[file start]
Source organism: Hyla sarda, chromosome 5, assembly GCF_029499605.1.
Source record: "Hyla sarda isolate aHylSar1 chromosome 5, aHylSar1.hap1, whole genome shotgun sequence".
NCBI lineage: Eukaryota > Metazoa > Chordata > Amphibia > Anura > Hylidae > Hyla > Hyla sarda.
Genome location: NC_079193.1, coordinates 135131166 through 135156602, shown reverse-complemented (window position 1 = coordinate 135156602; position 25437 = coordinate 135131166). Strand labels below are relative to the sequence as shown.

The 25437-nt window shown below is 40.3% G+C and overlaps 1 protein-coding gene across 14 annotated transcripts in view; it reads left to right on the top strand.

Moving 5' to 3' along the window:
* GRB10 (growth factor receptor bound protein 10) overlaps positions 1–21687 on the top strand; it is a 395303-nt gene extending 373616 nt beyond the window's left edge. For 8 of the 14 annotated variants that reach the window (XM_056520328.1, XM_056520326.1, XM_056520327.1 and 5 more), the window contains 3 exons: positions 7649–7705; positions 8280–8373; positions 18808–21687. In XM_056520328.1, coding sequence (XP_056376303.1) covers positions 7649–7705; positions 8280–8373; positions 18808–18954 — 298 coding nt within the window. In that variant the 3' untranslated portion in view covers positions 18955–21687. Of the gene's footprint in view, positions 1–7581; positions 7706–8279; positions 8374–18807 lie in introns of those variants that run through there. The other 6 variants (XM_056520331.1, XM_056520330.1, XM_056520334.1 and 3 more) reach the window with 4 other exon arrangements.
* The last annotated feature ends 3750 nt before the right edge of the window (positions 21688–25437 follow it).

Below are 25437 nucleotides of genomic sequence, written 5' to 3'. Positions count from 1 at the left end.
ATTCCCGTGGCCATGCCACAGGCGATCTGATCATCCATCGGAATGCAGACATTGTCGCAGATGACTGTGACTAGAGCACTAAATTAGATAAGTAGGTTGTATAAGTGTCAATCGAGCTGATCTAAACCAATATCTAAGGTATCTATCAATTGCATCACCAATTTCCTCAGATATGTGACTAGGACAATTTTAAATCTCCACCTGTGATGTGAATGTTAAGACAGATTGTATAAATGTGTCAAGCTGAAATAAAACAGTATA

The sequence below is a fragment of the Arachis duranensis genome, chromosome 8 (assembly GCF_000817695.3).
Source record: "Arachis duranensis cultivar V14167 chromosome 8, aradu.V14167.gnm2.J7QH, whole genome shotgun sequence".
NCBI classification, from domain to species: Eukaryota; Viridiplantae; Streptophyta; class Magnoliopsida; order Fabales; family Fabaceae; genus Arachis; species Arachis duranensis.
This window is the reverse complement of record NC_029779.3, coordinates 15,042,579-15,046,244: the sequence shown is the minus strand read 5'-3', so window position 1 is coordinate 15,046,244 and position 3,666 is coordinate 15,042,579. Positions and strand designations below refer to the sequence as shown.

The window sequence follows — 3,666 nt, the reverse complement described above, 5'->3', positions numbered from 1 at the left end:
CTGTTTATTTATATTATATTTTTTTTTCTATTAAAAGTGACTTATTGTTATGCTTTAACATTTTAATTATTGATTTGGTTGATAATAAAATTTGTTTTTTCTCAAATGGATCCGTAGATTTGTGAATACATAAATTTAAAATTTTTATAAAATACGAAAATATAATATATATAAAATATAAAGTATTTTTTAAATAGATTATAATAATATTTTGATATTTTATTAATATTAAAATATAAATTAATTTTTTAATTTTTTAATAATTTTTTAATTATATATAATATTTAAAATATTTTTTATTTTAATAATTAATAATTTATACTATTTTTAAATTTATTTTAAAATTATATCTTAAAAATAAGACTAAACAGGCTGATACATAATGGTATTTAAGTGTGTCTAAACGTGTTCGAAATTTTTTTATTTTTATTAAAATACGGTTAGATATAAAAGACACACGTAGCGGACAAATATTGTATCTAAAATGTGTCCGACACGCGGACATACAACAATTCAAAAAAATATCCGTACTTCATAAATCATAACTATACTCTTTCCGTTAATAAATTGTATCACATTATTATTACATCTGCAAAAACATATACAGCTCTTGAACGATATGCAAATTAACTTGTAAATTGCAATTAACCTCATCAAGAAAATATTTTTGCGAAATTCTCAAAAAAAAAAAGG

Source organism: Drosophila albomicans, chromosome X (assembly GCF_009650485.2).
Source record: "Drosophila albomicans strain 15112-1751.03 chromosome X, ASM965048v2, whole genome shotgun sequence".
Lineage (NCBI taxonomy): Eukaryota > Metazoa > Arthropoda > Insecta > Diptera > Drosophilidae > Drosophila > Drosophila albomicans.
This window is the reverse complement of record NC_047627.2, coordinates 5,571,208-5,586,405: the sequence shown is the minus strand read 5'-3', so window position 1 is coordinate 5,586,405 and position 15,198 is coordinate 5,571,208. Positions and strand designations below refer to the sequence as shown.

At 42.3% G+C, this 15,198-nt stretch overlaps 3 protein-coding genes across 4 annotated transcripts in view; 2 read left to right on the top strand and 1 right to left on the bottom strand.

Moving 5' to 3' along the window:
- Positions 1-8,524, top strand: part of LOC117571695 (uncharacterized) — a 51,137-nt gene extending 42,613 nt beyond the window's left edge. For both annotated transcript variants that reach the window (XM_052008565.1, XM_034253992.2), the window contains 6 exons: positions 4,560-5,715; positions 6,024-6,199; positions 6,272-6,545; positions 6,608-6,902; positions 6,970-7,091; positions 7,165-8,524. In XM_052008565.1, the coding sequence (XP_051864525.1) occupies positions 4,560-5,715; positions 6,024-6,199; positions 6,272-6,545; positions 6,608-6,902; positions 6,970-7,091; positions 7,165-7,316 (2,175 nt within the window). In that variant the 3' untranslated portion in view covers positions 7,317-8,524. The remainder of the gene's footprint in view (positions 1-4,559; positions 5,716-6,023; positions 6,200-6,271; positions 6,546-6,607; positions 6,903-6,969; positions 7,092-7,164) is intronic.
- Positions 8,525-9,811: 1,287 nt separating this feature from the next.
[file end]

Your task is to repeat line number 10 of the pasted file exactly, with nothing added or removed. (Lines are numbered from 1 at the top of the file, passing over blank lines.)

ATTCCCGTGGCCATGCCACAGGCGATCTGATCATCCATCGGAATGCAGACATTGTCGCAGATGACTGTGACTAGAGCACTAAATTAGATAAGTAGGTTGTATAAGTGTCAATCGAGCTGATCTAAACCAATATCTAAGGTATCTATCAATTGCATCACCAATTTCCTCAGATATGTGACTAGGACAATTTTAAATCTCCACCTGTGATGTGAATGTTAAGACAGATTGTATAAATGTGTCAAGCTGAAATAAAACAGTATA